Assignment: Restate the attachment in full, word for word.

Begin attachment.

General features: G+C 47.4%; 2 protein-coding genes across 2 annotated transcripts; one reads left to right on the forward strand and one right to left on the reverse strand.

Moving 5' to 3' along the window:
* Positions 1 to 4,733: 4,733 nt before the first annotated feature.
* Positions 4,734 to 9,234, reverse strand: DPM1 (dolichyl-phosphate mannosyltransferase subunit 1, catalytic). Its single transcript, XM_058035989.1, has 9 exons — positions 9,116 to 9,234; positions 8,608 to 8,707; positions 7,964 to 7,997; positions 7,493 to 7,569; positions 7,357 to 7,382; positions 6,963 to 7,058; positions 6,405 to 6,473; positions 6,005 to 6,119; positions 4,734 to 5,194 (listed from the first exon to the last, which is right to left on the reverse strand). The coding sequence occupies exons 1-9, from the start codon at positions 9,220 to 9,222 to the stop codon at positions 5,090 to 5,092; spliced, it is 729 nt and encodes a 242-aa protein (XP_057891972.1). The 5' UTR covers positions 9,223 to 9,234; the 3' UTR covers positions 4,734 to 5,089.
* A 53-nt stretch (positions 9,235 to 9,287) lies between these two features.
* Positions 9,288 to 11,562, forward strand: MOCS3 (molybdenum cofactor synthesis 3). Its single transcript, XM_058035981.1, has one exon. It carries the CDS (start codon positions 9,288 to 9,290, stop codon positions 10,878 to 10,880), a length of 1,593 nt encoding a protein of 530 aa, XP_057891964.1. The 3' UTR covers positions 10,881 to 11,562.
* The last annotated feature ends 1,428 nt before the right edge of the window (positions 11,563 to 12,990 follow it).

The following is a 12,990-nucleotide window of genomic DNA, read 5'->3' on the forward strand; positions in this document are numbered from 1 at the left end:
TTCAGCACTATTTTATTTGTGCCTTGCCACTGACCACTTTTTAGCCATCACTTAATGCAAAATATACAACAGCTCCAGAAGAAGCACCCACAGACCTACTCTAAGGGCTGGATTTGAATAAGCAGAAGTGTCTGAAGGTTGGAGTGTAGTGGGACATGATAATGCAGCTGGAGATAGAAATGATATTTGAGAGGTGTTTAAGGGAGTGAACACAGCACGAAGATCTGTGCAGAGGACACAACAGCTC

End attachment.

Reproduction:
General features: G+C 47.4%; 2 protein-coding genes across 2 annotated transcripts; one reads left to right on the forward strand and one right to left on the reverse strand.

Moving 5' to 3' along the window:
* Positions 1 to 4,733: 4,733 nt before the first annotated feature.
* Positions 4,734 to 9,234, reverse strand: DPM1 (dolichyl-phosphate mannosyltransferase subunit 1, catalytic). Its single transcript, XM_058035989.1, has 9 exons — positions 9,116 to 9,234; positions 8,608 to 8,707; positions 7,964 to 7,997; positions 7,493 to 7,569; positions 7,357 to 7,382; positions 6,963 to 7,058; positions 6,405 to 6,473; positions 6,005 to 6,119; positions 4,734 to 5,194 (listed from the first exon to the last, which is right to left on the reverse strand). The coding sequence occupies exons 1-9, from the start codon at positions 9,220 to 9,222 to the stop codon at positions 5,090 to 5,092; spliced, it is 729 nt and encodes a 242-aa protein (XP_057891972.1). The 5' UTR covers positions 9,223 to 9,234; the 3' UTR covers positions 4,734 to 5,089.
* A 53-nt stretch (positions 9,235 to 9,287) lies between these two features.
* Positions 9,288 to 11,562, forward strand: MOCS3 (molybdenum cofactor synthesis 3). Its single transcript, XM_058035981.1, has one exon. It carries the CDS (start codon positions 9,288 to 9,290, stop codon positions 10,878 to 10,880), a length of 1,593 nt encoding a protein of 530 aa, XP_057891964.1. The 3' UTR covers positions 10,881 to 11,562.
* The last annotated feature ends 1,428 nt before the right edge of the window (positions 11,563 to 12,990 follow it).

The following is a 12,990-nucleotide window of genomic DNA, read 5'->3' on the forward strand; positions in this document are numbered from 1 at the left end:
TTCAGCACTATTTTATTTGTGCCTTGCCACTGACCACTTTTTAGCCATCACTTAATGCAAAATATACAACAGCTCCAGAAGAAGCACCCACAGACCTACTCTAAGGGCTGGATTTGAATAAGCAGAAGTGTCTGAAGGTTGGAGTGTAGTGGGACATGATAATGCAGCTGGAGATAGAAATGATATTTGAGAGGTGTTTAAGGGAGTGAACACAGCACGAAGATCTGTGCAGAGGACACAACAGCTC